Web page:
What’s in the Locker?

I had a dream recently in which I wanted to open a locker but couldn’t remember the combination.  When I mentioned this dream to Mark Stairwalt, he suggested that the locker might be a subconscious representation of ideas and creative energies in need of unlocking.

That interpretation left me thinking about a brown folder where I had kept notes about story ideas, incomplete handwritten stories (I’m old-fashioned in that I prefer to use pen and paper for first drafts), and other material related to creative writing.  Just a few years ago, that folder was crammed full of works in progress.  But various distractions intervened, and the folder gradually shrank as completed stories were not replaced by new material.  The well finally ran dry, and the brown folder ended up being used for other miscellaneous documents instead.

Next to it I kept a blue folder, which was supposed to hold a fantasy novel, but only a few pages ever got written.  My creative energies had gotten thoroughly stuck in the doldrums by the time Mark invited me to write for Shift Journal in the summer of 2009.  Just putting together my first post took me several months.

After a while I started writing articles for Shift regularly, but I still felt that I wasn’t on top of my game.  I never could build up a reserve supply of future blog posts or notes for them in the old brown folder; and as for the blue folder, it had been gathering dust both literally and figuratively for over a year.  Although I enjoyed taking part in serious and meaningful discussions of social change at Shift, I didn’t feel as creatively inspired as I had been in the past.

So after I had that dream about the locker and got Mark’s input on it, I decided to do a visualization exercise.  I closed my eyes, took a few calming breaths, and told myself I was going to open that locker just the same way I always did, no big deal.  I imagined myself walking into a room full of lockers and finding the right one.  It had a removable combination lock that was just like the one I used in high school.  I put my hand on the lock, the numbers came to mind easily, and I spun the dial.  The lock clicked open, and I took it off.  Then I opened the narrow metal door and looked at what was behind it.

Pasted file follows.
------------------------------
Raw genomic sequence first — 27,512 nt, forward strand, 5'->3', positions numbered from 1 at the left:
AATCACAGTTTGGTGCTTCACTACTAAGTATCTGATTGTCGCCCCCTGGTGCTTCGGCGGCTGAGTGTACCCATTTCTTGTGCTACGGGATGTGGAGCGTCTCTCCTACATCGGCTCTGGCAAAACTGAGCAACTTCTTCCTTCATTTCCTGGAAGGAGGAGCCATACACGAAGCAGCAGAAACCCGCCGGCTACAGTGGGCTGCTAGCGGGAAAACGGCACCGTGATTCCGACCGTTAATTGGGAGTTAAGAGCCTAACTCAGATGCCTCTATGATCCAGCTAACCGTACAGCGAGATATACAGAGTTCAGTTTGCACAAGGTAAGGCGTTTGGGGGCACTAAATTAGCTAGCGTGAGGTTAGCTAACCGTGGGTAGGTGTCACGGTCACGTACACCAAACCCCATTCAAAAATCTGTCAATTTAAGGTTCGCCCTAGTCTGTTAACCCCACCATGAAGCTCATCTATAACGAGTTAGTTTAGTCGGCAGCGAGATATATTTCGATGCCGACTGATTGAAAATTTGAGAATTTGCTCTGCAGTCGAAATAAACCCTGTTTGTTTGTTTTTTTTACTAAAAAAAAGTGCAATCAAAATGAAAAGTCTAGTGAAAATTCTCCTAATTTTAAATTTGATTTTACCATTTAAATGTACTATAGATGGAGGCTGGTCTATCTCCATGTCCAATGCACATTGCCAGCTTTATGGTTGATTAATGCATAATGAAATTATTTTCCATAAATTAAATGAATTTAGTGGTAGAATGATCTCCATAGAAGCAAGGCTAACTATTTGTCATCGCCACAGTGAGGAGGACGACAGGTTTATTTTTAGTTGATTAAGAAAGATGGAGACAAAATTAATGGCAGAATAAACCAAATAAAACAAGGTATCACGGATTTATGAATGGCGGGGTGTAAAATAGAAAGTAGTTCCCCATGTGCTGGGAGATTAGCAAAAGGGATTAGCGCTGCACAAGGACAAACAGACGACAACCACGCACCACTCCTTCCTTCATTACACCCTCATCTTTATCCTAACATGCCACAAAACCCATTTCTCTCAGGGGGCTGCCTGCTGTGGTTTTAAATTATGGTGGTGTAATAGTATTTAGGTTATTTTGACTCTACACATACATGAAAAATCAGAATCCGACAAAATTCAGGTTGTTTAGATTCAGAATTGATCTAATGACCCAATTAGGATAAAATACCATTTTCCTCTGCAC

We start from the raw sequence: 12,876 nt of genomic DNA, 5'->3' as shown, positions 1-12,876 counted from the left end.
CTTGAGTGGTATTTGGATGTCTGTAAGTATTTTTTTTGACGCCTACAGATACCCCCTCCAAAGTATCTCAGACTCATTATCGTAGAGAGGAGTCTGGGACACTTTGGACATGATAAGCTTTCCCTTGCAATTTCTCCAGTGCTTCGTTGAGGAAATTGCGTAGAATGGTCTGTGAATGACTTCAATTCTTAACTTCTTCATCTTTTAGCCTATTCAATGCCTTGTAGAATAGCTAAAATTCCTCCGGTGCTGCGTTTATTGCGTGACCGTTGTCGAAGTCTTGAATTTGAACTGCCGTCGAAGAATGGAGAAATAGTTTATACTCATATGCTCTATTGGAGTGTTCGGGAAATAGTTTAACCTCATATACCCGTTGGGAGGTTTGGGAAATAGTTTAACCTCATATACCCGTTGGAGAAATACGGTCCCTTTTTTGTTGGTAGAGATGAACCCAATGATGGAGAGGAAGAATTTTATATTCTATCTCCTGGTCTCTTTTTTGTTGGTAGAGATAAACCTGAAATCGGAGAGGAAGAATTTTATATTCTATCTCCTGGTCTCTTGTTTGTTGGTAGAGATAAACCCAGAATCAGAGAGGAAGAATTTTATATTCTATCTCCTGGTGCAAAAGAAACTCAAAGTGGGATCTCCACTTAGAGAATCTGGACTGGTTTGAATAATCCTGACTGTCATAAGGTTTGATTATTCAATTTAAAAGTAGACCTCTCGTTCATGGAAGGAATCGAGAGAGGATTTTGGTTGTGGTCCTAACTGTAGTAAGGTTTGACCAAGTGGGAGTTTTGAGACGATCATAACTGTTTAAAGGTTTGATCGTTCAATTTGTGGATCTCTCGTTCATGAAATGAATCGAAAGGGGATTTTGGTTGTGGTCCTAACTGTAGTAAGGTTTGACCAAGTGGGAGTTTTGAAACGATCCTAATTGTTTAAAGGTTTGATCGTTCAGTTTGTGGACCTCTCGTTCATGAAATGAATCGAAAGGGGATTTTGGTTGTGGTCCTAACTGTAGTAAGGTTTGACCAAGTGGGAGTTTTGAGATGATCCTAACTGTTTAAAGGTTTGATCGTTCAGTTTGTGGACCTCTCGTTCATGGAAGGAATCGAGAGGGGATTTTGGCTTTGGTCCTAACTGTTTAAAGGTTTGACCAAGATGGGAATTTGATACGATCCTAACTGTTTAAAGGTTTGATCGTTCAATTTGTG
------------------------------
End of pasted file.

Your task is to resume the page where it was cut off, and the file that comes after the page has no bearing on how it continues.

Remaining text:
Inside the locker there was only… the blue folder.  I noticed that it had a thick sheaf of papers in it, rather than just the few pages I’d written in real life.  I visualized myself picking up the folder and taking it home.  Then I imagined attaching a tag to the lock with the combination written on it before putting the lock in my junk drawer.

A few days have gone by since then, and it still remains to be seen what else is going to inhabit the blue folder.  I haven’t yet felt inspired to do any more writing on the fantasy story; but, while composing the first draft of this blog post, I kept the folder on the table next to me.  Before typing this post into the computer, I left the handwritten page in the blue folder overnight, to impress upon my subconscious mind that the folder is ready and waiting to receive more creative works.

Many of the articles here on Shift Journal deal with the theatrical aspects of political and social change—that is, setting the scene for positive transformations to take place in the narratives that our society tells itself.  To a large extent, this process involves recognizing and tapping into the underlying images in our collective unconscious.  We also have power as individuals to bring about changes in our daily lives by strategically placing the images we see and creating new stories to accompany them. Just having a good place to keep one’s stories can go a long way in itself.

on 01/12/11 in featured, The Unconscious | 6 Comments | Read More

Comments (6)


  1. Mark Stairwalt says:

    Hey now, I’ll not be accused of leading the witness. :-) Did I suggest that about your locker? Or did you glean it from our exchange?

  2. Gwen McKay says:

    A bit of both, perhaps…

  3. Stephanie says:


    I put off my fiction for years-first to raise the boys, then to finish my education, then to start my business.

    While I had ideas (the brown folder-but I was never really that organized), and I had a novel (the blue folder, but full and not very good), I just couldn’t get up the inspiration to write.

    Then, a friend of mine wanted my help working on a novel. So, I made fiction important, because I wanted to help her get past her depression. That project didn’t work out, but it did jump start my own fiction again.

    I think instead of waiting for inspiration, you might want to force yourself to just get to work. Sit down for half an hour or an hour to work on your fiction. Force yourself to go through the motions. It might not be good; it might not be fun. But, I think, soon enough the creative juices will flow and it’ll be both good and fun.

  4. Gwen McKay says:

    Thanks for the reminder about the power of habit, Stephanie; it’s a point well taken.

    I’ve written part of a new short story and will probably post it here next week. :)

  5. Stephanie says:

    You’re welcome. I look forward to reading it!

    I also write fantasy fiction, and I’m working on a novel (well, two, but that’s another story). So, if you’d like to exchange feedback and encouragement, feel free to e-mail me or, if you don’t get the address the way Mark does, to use my contact form: http://www.stephanieallencrist.com/Contact-Me.php.

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